- Breach notification – delivering transparency in technology failure
Collectively, these new requirements provide a ‘user manual’ for delivering operational success.
Case Studies In Reducing Data Security Risk
Two examples provided by the SANS Institute demonstrate how implementing automated network controls, testing and monitoring can reduce an organization’s data security risks.
Each of these also demonstrates how organizations can implement the requirements in GDPR Article 32: “a process for regularly testing, assessing and evaluating the effectiveness of technical and organizational measures for ensuring the security of the processing” of personal data.
Case Study 1: Tightening Access and Automating Security Procedures
Company: A large UK-based outsourced customer management service provider that controls and processes great quantities of personal information throughout Europe and elsewhere.
Analysis of the company’s data security revealed a lack of visibility into its complex network environment, including more than 80 firewalls. It lacked confidence some new firewalls had been implemented with the organization’s own policies. Its manual change management processes were slow and costly, which resulted in an inability to track changes and verify the firewalls were properly implemented. The company determined its risk profile was unacceptable and sought to become compliant with the Payment Card Industry (PCI) Data Security Standard and ISO 27001.
The company deployed an automated, integrated solution to reduce its systemic risk. The solution allowed staff to visualize and document all firewall rulesets to optimize its firewalls. This approach further allowed the company to tighten the access paths to its network and to change management. The new approach provided an automated process to scan for, assess and resolve network vulnerabilities.
As a result, the company materially reduced its overall network risk profile and improved its continuous, documented, provable compliance with standards and decreased its chances of a data security breach.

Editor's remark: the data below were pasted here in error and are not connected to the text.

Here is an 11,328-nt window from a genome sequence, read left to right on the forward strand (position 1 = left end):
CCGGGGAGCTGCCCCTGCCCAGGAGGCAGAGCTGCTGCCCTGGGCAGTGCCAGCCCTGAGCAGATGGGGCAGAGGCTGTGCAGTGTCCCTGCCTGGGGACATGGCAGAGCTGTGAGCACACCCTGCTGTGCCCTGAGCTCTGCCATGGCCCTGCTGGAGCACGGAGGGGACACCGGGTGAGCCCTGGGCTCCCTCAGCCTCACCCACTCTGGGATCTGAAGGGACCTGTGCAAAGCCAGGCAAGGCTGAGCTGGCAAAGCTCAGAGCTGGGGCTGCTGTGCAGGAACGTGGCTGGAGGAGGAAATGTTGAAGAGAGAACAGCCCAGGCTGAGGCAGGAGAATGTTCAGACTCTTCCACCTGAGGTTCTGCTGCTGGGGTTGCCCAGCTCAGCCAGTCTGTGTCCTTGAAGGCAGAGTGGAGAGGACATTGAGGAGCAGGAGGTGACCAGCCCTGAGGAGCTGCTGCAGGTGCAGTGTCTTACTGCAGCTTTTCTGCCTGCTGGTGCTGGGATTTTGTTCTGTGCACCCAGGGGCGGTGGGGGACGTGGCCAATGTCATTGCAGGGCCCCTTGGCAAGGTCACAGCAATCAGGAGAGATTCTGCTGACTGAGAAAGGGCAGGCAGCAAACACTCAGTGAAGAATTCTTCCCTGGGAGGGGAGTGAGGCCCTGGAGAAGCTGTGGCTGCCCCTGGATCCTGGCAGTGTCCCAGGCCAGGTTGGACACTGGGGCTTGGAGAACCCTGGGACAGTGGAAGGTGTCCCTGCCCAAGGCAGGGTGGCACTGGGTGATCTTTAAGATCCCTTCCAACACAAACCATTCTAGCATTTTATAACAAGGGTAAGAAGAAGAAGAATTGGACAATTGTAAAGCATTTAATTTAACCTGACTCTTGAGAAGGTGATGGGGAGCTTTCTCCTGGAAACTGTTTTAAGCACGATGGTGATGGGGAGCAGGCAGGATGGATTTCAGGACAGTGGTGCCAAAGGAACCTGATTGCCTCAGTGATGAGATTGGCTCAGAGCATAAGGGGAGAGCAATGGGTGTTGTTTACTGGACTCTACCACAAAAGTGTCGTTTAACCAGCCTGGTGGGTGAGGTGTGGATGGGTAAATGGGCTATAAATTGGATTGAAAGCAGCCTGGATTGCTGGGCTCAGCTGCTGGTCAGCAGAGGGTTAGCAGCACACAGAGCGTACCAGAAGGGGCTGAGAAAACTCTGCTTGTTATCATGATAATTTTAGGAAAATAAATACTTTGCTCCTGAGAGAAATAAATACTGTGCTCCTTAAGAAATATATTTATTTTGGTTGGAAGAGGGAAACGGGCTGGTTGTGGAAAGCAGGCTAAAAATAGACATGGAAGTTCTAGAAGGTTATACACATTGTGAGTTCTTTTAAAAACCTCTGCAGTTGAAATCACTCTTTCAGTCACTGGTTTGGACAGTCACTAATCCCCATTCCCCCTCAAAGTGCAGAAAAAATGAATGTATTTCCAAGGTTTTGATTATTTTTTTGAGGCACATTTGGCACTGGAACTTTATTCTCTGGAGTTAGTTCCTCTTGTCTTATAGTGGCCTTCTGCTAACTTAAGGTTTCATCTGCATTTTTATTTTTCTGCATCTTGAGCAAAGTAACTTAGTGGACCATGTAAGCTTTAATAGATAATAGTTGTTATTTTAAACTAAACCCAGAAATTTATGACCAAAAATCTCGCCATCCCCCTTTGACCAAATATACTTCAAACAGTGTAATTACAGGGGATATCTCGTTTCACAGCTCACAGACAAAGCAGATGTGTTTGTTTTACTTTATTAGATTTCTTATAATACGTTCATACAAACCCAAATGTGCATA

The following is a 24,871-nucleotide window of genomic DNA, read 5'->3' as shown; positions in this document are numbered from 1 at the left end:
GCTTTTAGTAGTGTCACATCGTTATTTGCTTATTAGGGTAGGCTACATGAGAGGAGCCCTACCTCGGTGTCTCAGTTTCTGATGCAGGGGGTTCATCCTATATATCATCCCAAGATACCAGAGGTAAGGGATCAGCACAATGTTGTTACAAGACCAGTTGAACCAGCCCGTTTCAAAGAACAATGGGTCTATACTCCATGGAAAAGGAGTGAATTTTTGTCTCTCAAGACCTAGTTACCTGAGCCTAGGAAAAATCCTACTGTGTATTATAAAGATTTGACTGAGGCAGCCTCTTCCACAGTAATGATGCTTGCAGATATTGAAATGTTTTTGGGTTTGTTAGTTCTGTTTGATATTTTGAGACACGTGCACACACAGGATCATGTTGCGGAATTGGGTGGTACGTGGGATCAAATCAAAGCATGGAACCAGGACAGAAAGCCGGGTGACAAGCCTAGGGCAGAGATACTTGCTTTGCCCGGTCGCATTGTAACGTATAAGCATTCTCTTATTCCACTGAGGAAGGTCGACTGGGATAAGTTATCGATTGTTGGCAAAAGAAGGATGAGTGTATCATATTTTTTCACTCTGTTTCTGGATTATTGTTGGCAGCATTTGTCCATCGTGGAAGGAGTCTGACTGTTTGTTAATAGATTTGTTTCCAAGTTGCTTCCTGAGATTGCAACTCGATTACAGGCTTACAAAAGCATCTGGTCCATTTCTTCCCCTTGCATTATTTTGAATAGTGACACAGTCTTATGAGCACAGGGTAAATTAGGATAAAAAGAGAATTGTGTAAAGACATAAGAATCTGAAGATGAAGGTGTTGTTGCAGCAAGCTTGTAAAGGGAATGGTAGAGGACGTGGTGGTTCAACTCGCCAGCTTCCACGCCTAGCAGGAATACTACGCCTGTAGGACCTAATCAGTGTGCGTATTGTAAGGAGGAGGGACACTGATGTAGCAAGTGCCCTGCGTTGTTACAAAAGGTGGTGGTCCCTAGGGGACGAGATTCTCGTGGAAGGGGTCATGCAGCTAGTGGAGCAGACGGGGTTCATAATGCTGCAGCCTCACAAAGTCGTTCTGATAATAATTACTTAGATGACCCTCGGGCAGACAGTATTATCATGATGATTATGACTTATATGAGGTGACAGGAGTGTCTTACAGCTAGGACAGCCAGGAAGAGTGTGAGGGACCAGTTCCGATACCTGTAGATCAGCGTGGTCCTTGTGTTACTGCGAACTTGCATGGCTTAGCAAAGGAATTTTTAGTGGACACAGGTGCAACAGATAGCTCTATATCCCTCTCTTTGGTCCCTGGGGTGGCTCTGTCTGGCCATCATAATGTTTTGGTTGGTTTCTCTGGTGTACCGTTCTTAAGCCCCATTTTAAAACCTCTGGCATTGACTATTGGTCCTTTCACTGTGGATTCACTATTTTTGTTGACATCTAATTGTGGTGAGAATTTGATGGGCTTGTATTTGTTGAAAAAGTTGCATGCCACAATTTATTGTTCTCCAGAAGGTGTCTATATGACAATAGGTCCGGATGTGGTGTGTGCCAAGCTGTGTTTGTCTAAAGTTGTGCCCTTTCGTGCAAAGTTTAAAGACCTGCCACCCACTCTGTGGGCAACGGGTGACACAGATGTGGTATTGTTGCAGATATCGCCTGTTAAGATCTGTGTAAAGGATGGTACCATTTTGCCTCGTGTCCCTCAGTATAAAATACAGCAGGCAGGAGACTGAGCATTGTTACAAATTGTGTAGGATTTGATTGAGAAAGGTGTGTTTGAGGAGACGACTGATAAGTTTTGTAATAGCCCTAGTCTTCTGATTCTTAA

Case Study 2: Continuous Firewall and Device Monitoring
Company: A large-scale business services provider delivering business process outsourcing to more than 20 top-tier companies and government agencies in the UK.
The company was using resource-consuming manual management processes to achieve PCI compliance, including network security, data security, vulnerability management, access control, security monitoring and information security best practices.
The company’s increasing network complexity was making the cost of compliance unsustainable, and the company was not able to prove its firewalls were PCI compliant.
In response, the company automated its firewall audits and management to detect security and compliance problems. It tracks the identity of these problems and the responses to them so that the company’s staff can confirm they have been resolved.
Furthermore, analytics can find and remedy hidden risk factors by assessing interactions between network devices and zones. The company achieved reliable and continuous confirmation of its PCI compliance and, therefore, reduced its chances of a data security breach.
 2017 PricewaterhouseCoopers, “Technology’s role in data protection – the missing link in GDPR transformation”
 A SANS Whitepaper, Benjamin Wright, Attorney, February 2017, “Preparing for Compliance with the General Data Protection Regulation (GDPR) A Technology Guide for Security Practitioners”